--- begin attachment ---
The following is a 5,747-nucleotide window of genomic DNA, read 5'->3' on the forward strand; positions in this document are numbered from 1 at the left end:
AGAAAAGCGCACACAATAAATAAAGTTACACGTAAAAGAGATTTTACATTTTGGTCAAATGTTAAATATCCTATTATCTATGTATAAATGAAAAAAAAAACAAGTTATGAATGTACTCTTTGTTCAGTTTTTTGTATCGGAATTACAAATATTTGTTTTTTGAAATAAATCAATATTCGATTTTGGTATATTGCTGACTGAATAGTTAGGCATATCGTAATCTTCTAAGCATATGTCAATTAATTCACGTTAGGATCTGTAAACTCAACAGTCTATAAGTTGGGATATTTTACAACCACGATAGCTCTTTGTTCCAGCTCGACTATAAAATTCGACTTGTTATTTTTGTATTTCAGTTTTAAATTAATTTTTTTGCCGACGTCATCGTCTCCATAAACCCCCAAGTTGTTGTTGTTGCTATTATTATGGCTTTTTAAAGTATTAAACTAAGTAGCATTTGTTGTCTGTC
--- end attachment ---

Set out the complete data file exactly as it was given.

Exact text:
The following is a 5,747-nucleotide window of genomic DNA, read 5'->3' on the forward strand; positions in this document are numbered from 1 at the left end:
AGAAAAGCGCACACAATAAATAAAGTTACACGTAAAAGAGATTTTACATTTTGGTCAAATGTTAAATATCCTATTATCTATGTATAAATGAAAAAAAAAACAAGTTATGAATGTACTCTTTGTTCAGTTTTTTGTATCGGAATTACAAATATTTGTTTTTTGAAATAAATCAATATTCGATTTTGGTATATTGCTGACTGAATAGTTAGGCATATCGTAATCTTCTAAGCATATGTCAATTAATTCACGTTAGGATCTGTAAACTCAACAGTCTATAAGTTGGGATATTTTACAACCACGATAGCTCTTTGTTCCAGCTCGACTATAAAATTCGACTTGTTATTTTTGTATTTCAGTTTTAAATTAATTTTTTTGCCGACGTCATCGTCTCCATAAACCCCCAAGTTGTTGTTGTTGCTATTATTATGGCTTTTTAAAGTATTAAACTAAGTAGCATTTGTTGTCTGTC